The quality of the pomegranates from Pom Wonderful this season should be “excellent,” says Charlotte Mostaed, director of marketing. From March through July, Pom Wonderful experienced a 19% rise in dollar sales in the grocery channel, she says. ( Courtesy Pom Wonderful )

During what seems to be shaping up as a downer of a year, there may be a bright spot in the upcoming California pomegranate season.

A preliminary estimate from the Sonoma, Calif.-based Pomegranate Council indicates that the state’s pomegranate growers will produce about 6 million to 6.5 million 25-pound box equivalents of the fruit this season.

The 2019 season was one most growers would like to forget. Volume was off by about 20% compared to normal, said Tom Tjerandsen, manager of the Pomegranate Council.

“Last year was a very difficult year,” said Ray England, vice president of marketing for DJ Forry Co., Pismo Beach, Calif.

“It was a challenging year to get the right fruit in the boxes,” he said.

He blamed light rain followed by high temperatures for creating the adverse scenario.

When rain comes just prior to harvest and the fruit has not been hydrated appropriately, he said, “Those trees will suck up the water, and the fruit can crack.”

The fruit is useless when that happens and can’t even be used for juice.

“It was a tough year,” he said.

But this year is looking more normal.

“Right now, we don’t see any overriding issues,” England said in early September.

But unusually high temperatures — well over 100 degrees — had engulfed the growing area.

“There have been some hot, hot days,” he said.

Hot weather will not harm the fruit and may actually be beneficial for the pomegranates and increase their color, Tjerandsen said.

But the fruit also needs cooler temperatures at night to further bring on the color and flavor.

Fresno, Calif.-based Crown Jewels Produce Co. LLC expected to begin harvesting its early foothill variety Sept. 14 or 15, said salesman Stephen Thomason.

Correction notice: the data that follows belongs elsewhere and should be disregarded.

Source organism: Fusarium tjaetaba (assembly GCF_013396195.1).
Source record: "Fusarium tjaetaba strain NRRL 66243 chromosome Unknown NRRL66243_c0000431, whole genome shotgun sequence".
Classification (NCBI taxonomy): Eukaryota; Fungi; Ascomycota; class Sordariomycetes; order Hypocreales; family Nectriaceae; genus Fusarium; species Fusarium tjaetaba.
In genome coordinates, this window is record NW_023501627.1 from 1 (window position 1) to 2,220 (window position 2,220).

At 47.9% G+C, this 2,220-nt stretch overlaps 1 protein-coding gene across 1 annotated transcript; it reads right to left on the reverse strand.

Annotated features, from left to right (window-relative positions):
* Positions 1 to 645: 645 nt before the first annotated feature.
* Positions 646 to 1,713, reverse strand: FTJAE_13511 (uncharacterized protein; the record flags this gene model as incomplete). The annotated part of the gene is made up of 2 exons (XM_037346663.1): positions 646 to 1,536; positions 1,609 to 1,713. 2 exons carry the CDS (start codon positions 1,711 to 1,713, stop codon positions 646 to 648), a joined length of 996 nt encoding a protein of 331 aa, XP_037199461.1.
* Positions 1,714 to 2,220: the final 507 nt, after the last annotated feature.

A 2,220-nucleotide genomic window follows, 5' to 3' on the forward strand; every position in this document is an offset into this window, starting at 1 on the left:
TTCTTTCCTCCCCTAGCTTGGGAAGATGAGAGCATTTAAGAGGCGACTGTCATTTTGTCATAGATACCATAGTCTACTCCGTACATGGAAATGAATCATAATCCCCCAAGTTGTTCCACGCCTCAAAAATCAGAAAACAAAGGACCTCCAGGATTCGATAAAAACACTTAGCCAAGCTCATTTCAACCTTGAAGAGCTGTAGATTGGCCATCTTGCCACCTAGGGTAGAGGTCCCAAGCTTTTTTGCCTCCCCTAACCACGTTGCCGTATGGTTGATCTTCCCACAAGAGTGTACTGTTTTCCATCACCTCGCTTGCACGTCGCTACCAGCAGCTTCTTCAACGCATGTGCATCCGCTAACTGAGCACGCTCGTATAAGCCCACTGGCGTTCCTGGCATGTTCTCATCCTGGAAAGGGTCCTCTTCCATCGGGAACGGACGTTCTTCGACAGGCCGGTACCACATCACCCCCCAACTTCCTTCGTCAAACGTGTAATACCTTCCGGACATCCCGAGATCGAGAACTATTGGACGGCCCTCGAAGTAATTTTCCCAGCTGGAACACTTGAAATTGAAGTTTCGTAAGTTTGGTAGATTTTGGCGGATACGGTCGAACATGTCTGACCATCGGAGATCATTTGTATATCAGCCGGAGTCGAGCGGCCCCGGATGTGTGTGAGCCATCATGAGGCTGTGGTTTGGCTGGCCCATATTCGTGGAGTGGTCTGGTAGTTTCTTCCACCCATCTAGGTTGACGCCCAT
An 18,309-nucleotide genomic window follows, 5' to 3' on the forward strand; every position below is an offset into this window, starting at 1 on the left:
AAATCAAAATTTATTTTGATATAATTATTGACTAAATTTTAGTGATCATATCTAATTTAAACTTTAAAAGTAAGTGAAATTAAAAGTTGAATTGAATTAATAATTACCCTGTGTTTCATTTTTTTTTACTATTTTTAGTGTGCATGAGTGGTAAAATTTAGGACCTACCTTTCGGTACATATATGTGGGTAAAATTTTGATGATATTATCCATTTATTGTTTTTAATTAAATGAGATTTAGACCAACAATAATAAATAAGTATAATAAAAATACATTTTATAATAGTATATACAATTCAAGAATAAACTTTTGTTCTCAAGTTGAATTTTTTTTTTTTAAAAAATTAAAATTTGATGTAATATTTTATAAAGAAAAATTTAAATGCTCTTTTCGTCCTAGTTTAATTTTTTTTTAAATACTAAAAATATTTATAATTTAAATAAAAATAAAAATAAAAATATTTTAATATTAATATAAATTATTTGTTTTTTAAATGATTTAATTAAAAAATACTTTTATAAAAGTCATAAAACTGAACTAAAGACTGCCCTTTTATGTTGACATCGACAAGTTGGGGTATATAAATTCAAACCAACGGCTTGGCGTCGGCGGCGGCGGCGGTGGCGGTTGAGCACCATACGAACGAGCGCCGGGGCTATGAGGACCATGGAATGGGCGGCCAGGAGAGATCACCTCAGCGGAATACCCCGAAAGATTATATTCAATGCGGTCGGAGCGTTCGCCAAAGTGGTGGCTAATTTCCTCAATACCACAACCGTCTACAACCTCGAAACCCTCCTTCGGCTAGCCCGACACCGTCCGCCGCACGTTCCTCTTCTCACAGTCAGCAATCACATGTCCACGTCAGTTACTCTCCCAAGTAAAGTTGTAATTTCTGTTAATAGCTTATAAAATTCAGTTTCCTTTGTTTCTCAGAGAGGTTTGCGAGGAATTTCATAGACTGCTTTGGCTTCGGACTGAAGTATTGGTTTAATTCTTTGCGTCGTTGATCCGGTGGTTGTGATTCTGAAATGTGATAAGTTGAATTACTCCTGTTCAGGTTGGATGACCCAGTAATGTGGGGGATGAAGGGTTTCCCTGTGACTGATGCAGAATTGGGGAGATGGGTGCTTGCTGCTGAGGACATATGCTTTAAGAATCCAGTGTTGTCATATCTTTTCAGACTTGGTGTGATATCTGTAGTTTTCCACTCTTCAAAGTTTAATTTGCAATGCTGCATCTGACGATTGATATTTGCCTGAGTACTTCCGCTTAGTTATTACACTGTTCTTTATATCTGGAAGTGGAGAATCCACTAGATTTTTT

The company’s early wonderful pomegranates were expected to start the last week of September.

“Right now, everything is looking really good as far as the size of the fruit and the size of the crop,” he said in early September. “The appearance is very clean.”

At Los Angeles-based Pom Wonderful, Charlotte Mostaed, director of marketing, said the quality of the company’s fruit this season should be “excellent.”

From March through July, Pom Wonderful experienced a 19% rise in dollar sales in the grocery channel, she said.

The company offers its pomegranates in eye-catching display bins, in the form of convenient Pom Poms arils and in the portfolio of Pom Wonderful 100% pomegranate juices, Mostaed said.

The company has made a concerted effort in the past two years to improve the quality of its Pom Poms arils for the consumer and reduce shrink for customers, she said.

“We have made significant technology investments in our Pom Poms processing line to keep our arils fresher and more intact as they are extracted in our completely automated process.”

Pom Poms also will invest $1 million in marketing in 2020 to showcase the product’s taste and versatility.

The effort will include its largest-ever digital marketing campaign.

Trinity Fruit Sales Co. Inc., Fresno, Calif., also expects a strong season.

“Retailers are doing great this year,” said Levon Ganajian, vice president of retail relations.

“People aren’t going to restaurants or on vacation,” he said. “They’re staying home and they’re shopping.”

Ganajian said he expects increased demand during the early deal this season, but the company will have more product available to fill that demand.

Trinity Fruit’s early program was expected to start the week of Sept. 7, mostly with its proprietary varieties.

The company has the U.S. rights to the Emik and Aco pomegranate varieties from Israel.

The mainstay wonderful variety will start in October with a higher packout and more volume than last year, he said.

“The demand has just gone crazy,” Ganajian said, and orders should keep up with supplies.

DJ Forry Co. was in production with its own proprietary Rubilee pomegranates in late August, England said.

The Rubilee typically peaks on 30-count size.

“It’s not the biggest piece of fruit, but it does have really nice-looking arils, and the fruit overall has a real dark-red color,” he said.

The company will kick off its proprietary Smith variety and early wonderful variety the second week of September.

Sizing of those varieties is somewhat larger than the Rubilee with many 22s, 24s and 26s.

It was too early to know for sure when the main wonderful crop will start, but England said the usual start date is around Oct. 10.

Wonderful pomegranates account for about 70% of California’s pomegranate crop, Tjerandsen said. 


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